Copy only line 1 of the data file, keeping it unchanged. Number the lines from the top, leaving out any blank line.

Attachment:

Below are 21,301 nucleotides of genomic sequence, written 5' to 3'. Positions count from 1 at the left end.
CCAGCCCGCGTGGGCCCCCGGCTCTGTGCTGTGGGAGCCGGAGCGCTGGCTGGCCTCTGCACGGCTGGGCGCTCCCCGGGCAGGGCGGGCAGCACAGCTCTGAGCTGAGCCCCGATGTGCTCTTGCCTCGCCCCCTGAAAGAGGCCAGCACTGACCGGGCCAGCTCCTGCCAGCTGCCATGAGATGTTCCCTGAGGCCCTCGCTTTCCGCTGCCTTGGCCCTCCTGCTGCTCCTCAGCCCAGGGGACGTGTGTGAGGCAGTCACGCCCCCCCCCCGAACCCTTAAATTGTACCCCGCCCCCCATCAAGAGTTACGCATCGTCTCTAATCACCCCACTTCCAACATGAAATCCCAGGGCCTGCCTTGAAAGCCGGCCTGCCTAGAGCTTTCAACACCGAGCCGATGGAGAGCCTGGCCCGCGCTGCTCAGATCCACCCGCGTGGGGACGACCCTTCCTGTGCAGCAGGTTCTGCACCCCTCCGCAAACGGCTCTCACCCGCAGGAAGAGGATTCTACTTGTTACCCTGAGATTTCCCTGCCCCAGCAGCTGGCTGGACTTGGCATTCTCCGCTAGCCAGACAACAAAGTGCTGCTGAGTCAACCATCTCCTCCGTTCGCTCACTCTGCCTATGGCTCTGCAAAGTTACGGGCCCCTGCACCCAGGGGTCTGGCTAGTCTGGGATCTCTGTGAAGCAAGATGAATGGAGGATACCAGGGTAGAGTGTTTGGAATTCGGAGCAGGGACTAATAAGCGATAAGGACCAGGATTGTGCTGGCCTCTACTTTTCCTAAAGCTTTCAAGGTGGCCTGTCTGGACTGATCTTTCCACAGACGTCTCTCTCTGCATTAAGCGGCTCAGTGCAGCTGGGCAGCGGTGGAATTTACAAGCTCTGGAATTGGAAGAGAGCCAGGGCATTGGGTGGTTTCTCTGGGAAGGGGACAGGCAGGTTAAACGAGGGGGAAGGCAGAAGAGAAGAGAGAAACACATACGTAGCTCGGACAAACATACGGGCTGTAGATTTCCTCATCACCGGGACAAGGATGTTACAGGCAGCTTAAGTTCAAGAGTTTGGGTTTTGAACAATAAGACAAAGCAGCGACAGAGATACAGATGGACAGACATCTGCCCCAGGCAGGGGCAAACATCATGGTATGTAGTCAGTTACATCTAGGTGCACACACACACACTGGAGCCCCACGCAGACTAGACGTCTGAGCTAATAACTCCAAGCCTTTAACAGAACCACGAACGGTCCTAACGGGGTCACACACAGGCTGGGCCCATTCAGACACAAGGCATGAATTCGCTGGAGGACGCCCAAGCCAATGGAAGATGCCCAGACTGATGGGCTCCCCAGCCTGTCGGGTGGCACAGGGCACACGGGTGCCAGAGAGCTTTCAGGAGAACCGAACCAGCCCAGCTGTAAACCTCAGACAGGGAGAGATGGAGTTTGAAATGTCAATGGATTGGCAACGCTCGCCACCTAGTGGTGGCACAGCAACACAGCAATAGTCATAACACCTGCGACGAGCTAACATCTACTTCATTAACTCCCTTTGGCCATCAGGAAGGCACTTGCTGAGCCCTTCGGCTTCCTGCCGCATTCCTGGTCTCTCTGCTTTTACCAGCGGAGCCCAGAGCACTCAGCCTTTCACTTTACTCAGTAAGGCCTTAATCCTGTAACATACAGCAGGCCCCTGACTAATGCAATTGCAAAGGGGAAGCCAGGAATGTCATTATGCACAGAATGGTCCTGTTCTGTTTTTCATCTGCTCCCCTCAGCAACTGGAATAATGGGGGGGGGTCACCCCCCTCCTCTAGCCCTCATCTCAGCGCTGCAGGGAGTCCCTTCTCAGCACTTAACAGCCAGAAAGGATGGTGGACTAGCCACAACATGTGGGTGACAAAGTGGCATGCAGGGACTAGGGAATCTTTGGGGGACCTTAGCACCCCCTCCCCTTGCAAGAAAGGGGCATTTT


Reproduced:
Below are 21,301 nucleotides of genomic sequence, written 5' to 3'. Positions count from 1 at the left end.